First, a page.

Time+Place: Sunday 25/12/2016 10:30 Room 601 Taub Bld.
Title: Shared-memory concurrency in programming languages: Problems, challenges, solutions
Speaker: Ori Lahav - CS-Lecture - Note unusual room and hour https://people.mpi-sws.org/~orilahav/
Affiliation: Max Planck Institute for Software Systems (MPI-SWS)


With the proliferation of multi-core processors, shared-memory
concurrent programming has become increasingly important.
Nevertheless, despite decades of research, there are still no adequate
answers to the following fundamental questions:

1. What is the right semantics for concurrent programs in higher-level

2. Which reasoning principles apply to realistic shared-memory

Concerning the first question, the challenge lies in simultaneously
allowing efficient implementation on modern hardware with compiler
optimizations, while exposing a well-behaved programming model. Both
the Java and C/C++ standards tried to address this question, but their
solutions were discovered to be flawed. They either allow spurious
"out-of-thin-air" program behaviors or incur a prohibitive runtime
cost. In the main part of the talk, I will present a solution to this
problem based on a novel idea of promises, which supports efficient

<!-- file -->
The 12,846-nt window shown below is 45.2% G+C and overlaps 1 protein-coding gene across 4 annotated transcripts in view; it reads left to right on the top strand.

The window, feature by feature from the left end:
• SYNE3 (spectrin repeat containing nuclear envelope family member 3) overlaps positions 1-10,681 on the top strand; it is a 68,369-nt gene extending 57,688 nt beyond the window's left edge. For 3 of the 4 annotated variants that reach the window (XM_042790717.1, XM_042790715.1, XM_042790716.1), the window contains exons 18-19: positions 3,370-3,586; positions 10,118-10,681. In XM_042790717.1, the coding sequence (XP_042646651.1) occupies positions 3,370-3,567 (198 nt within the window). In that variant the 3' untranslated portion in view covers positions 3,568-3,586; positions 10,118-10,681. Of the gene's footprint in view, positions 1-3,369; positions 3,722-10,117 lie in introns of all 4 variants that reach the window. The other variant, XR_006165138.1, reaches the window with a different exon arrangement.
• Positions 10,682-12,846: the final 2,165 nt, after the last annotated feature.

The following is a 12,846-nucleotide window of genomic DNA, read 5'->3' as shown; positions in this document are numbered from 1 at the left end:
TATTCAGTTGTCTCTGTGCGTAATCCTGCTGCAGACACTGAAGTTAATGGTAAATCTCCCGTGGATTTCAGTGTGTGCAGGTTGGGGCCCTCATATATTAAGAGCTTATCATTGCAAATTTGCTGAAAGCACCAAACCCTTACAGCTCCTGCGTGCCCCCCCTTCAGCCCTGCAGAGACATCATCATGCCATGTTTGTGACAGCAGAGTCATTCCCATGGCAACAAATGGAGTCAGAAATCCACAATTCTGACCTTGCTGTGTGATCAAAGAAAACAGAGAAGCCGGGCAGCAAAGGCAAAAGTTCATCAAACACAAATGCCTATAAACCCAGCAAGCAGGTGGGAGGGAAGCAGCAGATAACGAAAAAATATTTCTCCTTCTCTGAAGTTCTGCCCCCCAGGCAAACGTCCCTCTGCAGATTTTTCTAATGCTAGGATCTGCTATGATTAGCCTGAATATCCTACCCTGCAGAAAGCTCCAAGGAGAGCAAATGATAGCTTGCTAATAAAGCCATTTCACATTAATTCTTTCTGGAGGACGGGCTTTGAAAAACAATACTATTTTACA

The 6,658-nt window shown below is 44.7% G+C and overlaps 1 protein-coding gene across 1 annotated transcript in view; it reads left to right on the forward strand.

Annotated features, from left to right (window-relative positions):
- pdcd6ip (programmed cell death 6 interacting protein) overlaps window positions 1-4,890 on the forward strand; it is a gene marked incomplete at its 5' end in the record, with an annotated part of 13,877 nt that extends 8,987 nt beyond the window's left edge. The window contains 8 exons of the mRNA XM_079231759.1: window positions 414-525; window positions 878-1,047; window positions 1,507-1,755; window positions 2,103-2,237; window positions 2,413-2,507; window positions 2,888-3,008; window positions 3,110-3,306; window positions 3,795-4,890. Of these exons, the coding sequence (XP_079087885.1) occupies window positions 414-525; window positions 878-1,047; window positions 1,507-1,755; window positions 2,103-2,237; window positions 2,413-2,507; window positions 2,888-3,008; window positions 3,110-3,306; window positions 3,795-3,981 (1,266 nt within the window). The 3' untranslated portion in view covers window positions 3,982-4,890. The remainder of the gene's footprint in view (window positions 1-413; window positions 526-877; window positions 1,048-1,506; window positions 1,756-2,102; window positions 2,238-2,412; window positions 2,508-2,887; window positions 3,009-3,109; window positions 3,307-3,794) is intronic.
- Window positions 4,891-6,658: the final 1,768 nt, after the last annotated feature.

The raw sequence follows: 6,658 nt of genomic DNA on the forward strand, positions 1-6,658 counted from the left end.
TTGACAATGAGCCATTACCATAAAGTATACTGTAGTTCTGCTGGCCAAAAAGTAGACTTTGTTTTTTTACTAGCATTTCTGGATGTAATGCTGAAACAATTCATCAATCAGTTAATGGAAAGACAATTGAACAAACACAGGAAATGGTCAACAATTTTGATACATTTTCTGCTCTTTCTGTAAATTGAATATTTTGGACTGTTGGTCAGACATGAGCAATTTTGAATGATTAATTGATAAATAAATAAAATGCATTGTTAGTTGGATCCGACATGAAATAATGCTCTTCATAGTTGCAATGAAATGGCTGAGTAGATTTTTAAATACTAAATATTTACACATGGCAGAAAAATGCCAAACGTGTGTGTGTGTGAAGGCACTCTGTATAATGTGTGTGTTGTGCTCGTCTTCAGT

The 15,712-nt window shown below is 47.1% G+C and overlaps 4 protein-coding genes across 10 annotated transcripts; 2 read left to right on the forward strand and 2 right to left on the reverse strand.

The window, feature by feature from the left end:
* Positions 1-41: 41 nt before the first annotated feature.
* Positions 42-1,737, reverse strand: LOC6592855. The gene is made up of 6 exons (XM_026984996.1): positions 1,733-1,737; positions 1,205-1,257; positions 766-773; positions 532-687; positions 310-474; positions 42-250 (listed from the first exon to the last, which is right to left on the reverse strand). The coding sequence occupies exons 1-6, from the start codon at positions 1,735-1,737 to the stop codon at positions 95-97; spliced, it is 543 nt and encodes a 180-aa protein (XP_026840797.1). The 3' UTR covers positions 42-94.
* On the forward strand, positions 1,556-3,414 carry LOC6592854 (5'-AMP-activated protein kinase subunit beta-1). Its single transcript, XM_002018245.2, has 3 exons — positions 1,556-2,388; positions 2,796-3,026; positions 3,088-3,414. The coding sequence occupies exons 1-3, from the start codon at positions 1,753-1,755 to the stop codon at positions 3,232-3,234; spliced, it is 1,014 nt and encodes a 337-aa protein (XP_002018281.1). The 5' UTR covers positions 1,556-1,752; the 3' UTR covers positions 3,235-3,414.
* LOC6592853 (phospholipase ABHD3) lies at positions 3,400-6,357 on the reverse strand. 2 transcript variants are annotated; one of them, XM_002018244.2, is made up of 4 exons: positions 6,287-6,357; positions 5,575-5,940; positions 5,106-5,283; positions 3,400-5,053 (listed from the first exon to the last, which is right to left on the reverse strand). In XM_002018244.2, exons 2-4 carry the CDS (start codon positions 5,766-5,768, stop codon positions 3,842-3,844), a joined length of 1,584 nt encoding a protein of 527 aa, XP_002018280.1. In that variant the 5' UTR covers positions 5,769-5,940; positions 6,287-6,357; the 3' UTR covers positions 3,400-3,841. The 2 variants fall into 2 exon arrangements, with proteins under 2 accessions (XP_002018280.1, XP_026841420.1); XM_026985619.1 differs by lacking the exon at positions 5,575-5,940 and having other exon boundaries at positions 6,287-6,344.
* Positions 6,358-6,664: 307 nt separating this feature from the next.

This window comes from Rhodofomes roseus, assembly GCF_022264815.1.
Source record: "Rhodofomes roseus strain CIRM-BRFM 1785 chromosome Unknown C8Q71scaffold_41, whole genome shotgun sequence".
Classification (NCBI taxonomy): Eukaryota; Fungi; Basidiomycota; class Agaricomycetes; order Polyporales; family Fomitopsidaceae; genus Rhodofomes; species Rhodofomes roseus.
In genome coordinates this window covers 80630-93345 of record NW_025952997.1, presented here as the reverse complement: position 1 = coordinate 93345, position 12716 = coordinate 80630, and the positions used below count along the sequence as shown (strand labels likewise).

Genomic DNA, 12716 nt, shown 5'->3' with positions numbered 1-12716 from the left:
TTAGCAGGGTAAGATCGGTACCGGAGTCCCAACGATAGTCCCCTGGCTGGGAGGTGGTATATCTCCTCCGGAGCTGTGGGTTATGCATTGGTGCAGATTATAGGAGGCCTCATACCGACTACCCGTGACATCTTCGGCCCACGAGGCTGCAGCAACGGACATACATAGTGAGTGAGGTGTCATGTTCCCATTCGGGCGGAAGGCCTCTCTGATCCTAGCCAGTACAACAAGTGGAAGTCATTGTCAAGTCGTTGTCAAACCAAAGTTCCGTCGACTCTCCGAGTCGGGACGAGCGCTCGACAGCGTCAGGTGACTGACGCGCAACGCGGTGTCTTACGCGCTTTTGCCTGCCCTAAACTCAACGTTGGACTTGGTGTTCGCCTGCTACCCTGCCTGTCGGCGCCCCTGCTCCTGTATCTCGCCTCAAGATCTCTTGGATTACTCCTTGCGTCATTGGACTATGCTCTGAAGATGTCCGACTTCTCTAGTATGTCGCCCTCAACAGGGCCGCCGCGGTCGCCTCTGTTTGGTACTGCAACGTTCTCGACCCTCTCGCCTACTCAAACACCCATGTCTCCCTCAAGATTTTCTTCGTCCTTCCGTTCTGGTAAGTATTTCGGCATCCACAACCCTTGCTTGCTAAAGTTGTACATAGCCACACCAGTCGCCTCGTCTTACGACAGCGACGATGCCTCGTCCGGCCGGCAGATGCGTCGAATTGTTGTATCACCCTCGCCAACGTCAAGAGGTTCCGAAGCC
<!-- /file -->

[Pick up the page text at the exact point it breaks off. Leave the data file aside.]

implementations and useful programming guarantees.

As for the second question, I will outline my ongoing efforts to
identify (i) logical laws for deductive reasoning about concurrent
programs; and (ii) programming disciplines that enable the application
of well-established verification techniques.

Short Bio:

Ori Lahav is a postdoctoral researcher at Max Planck Institute for
Software Systems (MPI-SWS). His research interests include programming
languages, formal methods and verification, semantics and logic.
Previously, Ori was a postdoctoral researcher at the Programming
Languages Group at Tel Aviv University. He obtained his Ph.D. from Tel
Aviv University in 2014 under the supervision of Arnon Avron. Ori
received a Dan David Prize scholarship for young researchers in 2014,
the Kleene award for the best student paper at LICS 2013, and a Wolf
Prize for excellent graduate students in 2012.